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Atlanta Industrial Market ‘Falls Together,’ Averaging 57 MSF of Leasing, Sales

In the words of Marilyn Monroe, “Sometimes good things fall apart so better things can fall together.” The retail market forges ahead in its quest to essentially reinvent itself in response to the ever-increasing growth in online sales. This revitalization is characterized by decreasing the footprint of their brick and mortar stores and expanding the size of their e-commerce fulfillment centers. Fortunately, the biggest beneficiary of this growing trend is the industrial market.

There’s been a lot of talk about retailers suffering from the boom in internet sales. Quite frankly, do you really believe a retailer cares if they sell their product in a storefront or through the internet and their e-commerce delivery system? I contend they do not care as long as it is their product being sold. The retailers that do not embrace internet sales, in conjunction with their in-store sales, will be going the way of companies like Toys “R” Us — losing sales and eventually closing down because they are not able to compete in today’s online world.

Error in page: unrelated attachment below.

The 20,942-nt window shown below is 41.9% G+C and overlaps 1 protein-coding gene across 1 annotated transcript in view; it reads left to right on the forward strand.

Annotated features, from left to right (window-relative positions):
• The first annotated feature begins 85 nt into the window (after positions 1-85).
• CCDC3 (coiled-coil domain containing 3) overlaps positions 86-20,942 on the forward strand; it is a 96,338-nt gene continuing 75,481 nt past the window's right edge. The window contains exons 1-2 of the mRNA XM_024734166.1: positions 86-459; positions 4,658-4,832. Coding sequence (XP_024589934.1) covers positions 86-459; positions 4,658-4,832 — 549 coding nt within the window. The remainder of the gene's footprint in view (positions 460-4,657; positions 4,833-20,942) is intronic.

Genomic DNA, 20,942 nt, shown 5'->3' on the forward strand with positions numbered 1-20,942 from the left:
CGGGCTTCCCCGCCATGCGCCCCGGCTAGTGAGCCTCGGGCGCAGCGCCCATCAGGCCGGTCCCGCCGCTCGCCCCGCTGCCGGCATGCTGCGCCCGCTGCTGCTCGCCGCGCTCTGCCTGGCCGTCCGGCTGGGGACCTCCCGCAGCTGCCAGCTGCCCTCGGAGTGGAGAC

The competition between e-commerce delivery systems has heated up even further due to “just in time” or last-mile delivery. Customer expectation on some items is shifting from two-day service to one- or two-hour service. This has been putting extreme pressure on delivery and logistics firms to find close-in, smaller warehouses to deliver the more popular, most ordered items in less time, which is another favorable trend for the industrial market.

Sim Doughtie
SIOR, CCIM,
President,